Australia's largest broker group, AFG, has predicted that the industry would haemorrhage over the next year, eventually losing one third of its members. AFG said that 5,000 brokers would be forced out of the industry as a result of increased costs and regulation.

In his article in the latest issue of Your Investment Property magazine, former RBA economist, Malcolm Reid has also sounded the alarm bells as a result of the growing dominance of the big banks.

"As their influence in the market has increased, their attempt to control the independent mortgage broker market has become anti-competitive--- from setting minimum loan applications per month on an individual broker basis rather than on an aggregator basis, to seeking to establish employment rights over independent brokers as a result of having a contract in place with an aggregator," wrote Reid.

"If recent U.K. experience following regulation and licensing of mortgage brokers is repeated in Australia, we are likely to see a halving in the number of brokers operating here, with further erosion of competition and choice for customers," he added.

MFAA CEO Phil Naylor would not comment on specific numbers, but admitted that the losses had already begun. "Everyone in the industry has been estimating broker numbers will fall over the next year or so," he told Your Mortgage. "Our membership is certainly reducing and we're expediting that process by cancelling a number of memberships because people didn't qualify."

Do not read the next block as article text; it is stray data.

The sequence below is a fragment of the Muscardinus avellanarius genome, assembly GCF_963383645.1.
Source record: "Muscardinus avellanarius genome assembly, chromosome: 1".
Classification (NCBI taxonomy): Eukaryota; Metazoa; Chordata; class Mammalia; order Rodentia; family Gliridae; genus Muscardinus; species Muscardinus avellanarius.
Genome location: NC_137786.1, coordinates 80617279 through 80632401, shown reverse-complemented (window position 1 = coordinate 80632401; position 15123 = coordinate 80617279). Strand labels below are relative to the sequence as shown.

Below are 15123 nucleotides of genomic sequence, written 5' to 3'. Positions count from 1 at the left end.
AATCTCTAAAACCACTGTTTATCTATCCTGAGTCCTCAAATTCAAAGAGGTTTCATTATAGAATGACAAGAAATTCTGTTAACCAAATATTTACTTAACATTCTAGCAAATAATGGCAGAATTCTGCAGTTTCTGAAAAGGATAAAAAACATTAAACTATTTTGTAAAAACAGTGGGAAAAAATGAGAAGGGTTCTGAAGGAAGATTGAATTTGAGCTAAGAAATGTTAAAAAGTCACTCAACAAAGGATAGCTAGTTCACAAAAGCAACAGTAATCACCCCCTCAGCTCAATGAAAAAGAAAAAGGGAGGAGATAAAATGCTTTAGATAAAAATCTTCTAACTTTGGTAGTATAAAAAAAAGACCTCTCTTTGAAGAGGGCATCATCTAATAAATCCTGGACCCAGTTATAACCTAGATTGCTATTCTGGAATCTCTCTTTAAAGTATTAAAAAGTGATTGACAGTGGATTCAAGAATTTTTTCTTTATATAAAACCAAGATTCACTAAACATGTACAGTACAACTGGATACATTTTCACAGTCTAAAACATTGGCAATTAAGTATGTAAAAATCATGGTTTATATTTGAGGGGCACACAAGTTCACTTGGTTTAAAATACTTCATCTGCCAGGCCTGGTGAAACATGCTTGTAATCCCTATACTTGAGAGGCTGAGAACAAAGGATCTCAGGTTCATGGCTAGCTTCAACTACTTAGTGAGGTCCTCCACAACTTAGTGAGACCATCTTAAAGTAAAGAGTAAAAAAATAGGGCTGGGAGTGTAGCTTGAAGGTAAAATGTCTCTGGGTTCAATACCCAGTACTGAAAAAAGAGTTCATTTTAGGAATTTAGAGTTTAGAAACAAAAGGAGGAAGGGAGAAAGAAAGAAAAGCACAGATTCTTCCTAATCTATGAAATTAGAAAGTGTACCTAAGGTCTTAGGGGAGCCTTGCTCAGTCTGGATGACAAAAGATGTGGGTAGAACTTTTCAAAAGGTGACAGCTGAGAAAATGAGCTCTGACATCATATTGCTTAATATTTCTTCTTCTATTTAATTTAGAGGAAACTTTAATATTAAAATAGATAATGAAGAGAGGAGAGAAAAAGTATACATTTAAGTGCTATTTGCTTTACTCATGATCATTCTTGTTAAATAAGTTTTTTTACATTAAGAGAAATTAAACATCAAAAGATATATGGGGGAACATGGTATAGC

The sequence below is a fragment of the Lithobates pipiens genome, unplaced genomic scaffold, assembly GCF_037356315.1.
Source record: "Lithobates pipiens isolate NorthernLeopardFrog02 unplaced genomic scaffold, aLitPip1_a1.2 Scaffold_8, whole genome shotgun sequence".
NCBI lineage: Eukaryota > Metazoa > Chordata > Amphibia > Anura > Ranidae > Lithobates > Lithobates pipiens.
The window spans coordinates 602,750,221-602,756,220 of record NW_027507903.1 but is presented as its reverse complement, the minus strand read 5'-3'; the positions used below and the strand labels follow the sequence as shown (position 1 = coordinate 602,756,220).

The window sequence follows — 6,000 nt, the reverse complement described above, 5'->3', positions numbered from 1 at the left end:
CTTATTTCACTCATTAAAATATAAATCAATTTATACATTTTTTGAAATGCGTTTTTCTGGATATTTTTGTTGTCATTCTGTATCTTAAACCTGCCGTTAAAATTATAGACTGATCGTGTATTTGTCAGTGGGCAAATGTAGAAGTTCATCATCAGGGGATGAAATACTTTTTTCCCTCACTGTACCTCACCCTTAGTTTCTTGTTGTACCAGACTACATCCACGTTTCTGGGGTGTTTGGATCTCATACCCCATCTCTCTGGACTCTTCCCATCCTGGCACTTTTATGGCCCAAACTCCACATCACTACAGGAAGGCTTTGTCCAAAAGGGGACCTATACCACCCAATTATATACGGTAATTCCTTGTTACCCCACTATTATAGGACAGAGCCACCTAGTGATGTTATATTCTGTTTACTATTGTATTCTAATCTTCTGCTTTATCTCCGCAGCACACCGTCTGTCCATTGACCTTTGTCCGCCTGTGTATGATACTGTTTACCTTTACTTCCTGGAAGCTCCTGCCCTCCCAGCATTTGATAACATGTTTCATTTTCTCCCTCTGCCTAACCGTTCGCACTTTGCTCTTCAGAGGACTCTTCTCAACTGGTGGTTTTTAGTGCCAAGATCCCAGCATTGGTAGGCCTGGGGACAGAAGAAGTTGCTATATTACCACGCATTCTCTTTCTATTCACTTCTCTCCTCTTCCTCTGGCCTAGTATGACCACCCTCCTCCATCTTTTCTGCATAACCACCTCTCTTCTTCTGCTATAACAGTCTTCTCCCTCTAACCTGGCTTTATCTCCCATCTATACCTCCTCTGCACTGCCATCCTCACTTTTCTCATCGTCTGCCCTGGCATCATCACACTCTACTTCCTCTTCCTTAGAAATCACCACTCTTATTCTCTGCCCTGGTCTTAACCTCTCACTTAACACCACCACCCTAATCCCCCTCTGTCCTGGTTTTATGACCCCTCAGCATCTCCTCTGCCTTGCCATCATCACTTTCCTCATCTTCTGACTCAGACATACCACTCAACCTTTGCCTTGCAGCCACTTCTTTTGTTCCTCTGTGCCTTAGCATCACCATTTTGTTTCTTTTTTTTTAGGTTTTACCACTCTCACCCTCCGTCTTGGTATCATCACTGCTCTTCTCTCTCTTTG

Voula Kouroulis of My Choice Finance estimated the number of exiting brokers would be closer to 2,500. She backed the MFAA's decision to dump brokers who hadn't completed their Cert IV.

"They want to make the industry as regulated as possible, just to throw out all the shonks," Kouroulis told Your Mortgage. "It's cleared out a lot of people who weren't really ethical.

There was concern that honest "one-man band" operators might be squeezed by the burden of licensing, Kouroulis said. However, Naylor hoped that would not happen.

"The idea is you're keeping the good operators," he said. "I would think the more professional [brokers] would want to stay in the industry as they would see [more] opportunities."

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